Ricky Ponting DEFENDS Kevin Pietersen over controversial concussion side comments after injured Nathan Lyon criticized former England great
Ricky Ponting clarified that Kevin Pietersen did not suggest that Nathan Lyon came out to bat injured only to be hit on the head and allow Australia to bring in a concussion substitute.
The spinner from Australia tore a right calf muscle on Day 2 but rose bravely on Saturday, limping to half-back to bat at number 11 and managed to finish off four from 13 balls as the tourists were bowled out for 279 in their second entry.
‘Believe [taking] time out of the game and also scoring every run,” Pietersen said on the Sky Sports broadcast about why Lyon limped to bat.
‘[But] imagine if he [Lyon] Had he been hit in the head and suffered a concussion, he would have had a similar replacement and a world-class caster wheel. [Todd Murphy] … sobering.’
If Lyon had been hit in the head while batting and went into concussion, due to ICC laws, he could have been substituted with a similar replacement, meaning spinner Todd Murphy could have come on and pitched in the fourth inning.
Ricky Ponting clarified the comments Kevin Pietersen made about Nathan Lyon on day four
Lyon came out to bat on the fourth day despite suffering a severe calf strain.
However, speaking earlier on Day 5, Ponting clarified the comments.
“I wanted to clarify some comments that were made yesterday in the comment box,” he said.
“When Nathan Lyon came out to bat, Kevin Pietersen was talking about the potential of Nathan Lyon getting hit in the head and what that would mean as far as a concussion.”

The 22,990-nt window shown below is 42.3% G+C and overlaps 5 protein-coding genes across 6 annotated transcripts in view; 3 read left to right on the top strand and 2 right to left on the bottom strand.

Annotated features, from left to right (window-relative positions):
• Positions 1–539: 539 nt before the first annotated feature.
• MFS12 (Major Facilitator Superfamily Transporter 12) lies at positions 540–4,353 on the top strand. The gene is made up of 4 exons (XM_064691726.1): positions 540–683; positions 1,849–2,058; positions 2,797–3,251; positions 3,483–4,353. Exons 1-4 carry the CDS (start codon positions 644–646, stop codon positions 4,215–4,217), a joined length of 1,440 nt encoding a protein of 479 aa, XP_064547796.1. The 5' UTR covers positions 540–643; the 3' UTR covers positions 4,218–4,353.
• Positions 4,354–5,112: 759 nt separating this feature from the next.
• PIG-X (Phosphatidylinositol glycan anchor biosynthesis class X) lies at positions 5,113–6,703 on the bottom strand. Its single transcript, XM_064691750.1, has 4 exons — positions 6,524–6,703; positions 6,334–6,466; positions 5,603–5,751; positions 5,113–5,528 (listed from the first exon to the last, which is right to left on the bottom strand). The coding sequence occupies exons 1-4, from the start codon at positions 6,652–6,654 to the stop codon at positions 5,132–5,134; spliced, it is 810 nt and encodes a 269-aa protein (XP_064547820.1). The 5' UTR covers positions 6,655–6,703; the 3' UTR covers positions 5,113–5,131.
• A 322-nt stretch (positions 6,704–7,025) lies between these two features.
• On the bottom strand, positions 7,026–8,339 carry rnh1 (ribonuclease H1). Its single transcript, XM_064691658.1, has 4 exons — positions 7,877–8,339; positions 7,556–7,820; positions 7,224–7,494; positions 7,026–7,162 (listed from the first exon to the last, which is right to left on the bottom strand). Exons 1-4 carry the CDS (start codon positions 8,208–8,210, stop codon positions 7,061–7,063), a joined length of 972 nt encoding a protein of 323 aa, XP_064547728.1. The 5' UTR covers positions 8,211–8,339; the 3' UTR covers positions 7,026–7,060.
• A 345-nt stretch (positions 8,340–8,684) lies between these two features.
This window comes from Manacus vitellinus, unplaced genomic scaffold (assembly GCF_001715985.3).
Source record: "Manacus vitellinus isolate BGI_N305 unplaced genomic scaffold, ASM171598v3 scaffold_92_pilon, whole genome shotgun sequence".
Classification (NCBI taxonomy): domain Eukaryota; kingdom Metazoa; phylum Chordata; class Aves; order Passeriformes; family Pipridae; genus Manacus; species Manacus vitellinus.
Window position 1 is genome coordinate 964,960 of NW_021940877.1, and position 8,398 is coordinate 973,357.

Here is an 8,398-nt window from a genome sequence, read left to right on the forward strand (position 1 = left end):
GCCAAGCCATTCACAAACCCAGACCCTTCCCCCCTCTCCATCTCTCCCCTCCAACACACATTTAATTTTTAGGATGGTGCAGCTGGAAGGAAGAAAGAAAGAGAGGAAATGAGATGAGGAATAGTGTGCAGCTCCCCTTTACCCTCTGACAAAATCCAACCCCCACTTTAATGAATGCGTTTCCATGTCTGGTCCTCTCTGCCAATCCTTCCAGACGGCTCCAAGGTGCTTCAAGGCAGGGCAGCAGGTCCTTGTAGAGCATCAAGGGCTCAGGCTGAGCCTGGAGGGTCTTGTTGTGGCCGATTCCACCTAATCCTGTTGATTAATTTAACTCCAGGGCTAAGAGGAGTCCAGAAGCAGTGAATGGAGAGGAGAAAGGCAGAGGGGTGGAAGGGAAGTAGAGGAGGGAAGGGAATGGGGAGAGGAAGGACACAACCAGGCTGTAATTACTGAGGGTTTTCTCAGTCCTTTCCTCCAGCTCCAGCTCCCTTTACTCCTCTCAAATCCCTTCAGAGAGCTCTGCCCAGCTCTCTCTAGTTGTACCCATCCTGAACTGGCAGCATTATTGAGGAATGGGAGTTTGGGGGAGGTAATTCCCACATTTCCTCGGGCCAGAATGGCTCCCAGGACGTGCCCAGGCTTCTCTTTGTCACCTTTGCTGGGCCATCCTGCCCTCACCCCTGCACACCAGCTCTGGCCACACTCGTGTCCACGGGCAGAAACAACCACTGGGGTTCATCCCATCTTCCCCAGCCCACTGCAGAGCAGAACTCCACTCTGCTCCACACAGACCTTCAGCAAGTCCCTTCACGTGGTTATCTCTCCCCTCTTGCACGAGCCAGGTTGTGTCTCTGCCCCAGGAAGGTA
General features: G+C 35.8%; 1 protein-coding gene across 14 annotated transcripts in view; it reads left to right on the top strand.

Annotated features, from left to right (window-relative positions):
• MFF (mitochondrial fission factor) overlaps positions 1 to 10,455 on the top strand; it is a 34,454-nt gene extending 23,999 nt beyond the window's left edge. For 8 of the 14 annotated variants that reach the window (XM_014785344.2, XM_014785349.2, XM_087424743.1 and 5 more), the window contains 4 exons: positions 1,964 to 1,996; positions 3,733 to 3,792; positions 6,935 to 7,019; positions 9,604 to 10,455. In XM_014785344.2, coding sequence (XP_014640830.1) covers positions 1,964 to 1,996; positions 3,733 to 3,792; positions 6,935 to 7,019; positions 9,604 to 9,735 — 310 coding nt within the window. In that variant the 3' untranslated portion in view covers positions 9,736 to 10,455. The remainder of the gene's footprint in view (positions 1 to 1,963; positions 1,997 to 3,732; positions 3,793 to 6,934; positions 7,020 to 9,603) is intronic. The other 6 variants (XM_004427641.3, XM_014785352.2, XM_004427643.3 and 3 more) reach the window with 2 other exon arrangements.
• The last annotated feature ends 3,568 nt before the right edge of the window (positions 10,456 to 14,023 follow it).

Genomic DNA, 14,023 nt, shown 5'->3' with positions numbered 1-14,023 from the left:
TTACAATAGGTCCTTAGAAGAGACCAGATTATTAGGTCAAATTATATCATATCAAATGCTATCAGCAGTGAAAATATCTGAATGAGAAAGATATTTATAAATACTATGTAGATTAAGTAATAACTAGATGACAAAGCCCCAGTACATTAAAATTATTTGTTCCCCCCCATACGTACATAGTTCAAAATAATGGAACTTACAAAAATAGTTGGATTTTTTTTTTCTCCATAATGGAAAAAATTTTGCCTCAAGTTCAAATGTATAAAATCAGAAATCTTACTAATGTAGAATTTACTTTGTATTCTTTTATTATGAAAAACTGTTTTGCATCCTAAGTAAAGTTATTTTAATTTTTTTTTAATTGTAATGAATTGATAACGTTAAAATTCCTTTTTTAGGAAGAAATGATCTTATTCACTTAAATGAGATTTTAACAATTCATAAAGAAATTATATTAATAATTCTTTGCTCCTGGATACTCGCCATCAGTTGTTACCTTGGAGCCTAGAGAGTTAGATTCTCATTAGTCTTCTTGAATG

The former Australian captain went on to explain that the commentary team felt that Lyon’s replacement with Murphy would represent the “worst case scenario” for England, rather than the “best case scenario” for Australia.
“In no way did any of us say it would be nice to see Nathan Lyon get hit in the head,” he said.
‘In fact, it was quite the opposite.
“The worst case scenario for England was if they continued to bowl and Nathan got hit [in the head].
“I just wanted to clear that up, because there’s been some negative talk this morning, which has probably been a little unfair.
Pietersen questioned the wisdom of Australia’s decision to send Lyon to bat
The sidelined veteran could barely walk but fought valiantly for 13 balls.
Ponting (right) was seen speaking with Lyon at Lord’s ahead of the fourth day of play.
And actually I think there was some talk at the back of the comment box about worst case scenario for England not best case scenario for Australia.
“No way, no way would anyone expect to see someone get hit on the head.”
Pietersen shared a clip of the explanation on Twitter, captioning the video with “clarified by Ricky Ponting.”
A clearly emotional Lyon were unimpressed after the match upon hearing Pietersen’s comments.
“I heard comments that people thought I went out to get hit in the head, and I’m really against that because I lost one of my teammates to a hit in the head,” he said, referring to the tragic death of the late Philip Hughes.
“So I think it’s a really bad excuse or conversation.”
Lyon were only yards away from Hughes on 25 November 2014, when he was brought down by a Sean Abbott goalkeeper while playing for South Australia against NSW in a Sheffield Shield match at the SCG.
He collapsed onto the grass and never regained consciousness, with the popular star dying in front of his teammates. Lyon and David Warner were two of the first players to reach out to him, before he died in hospital.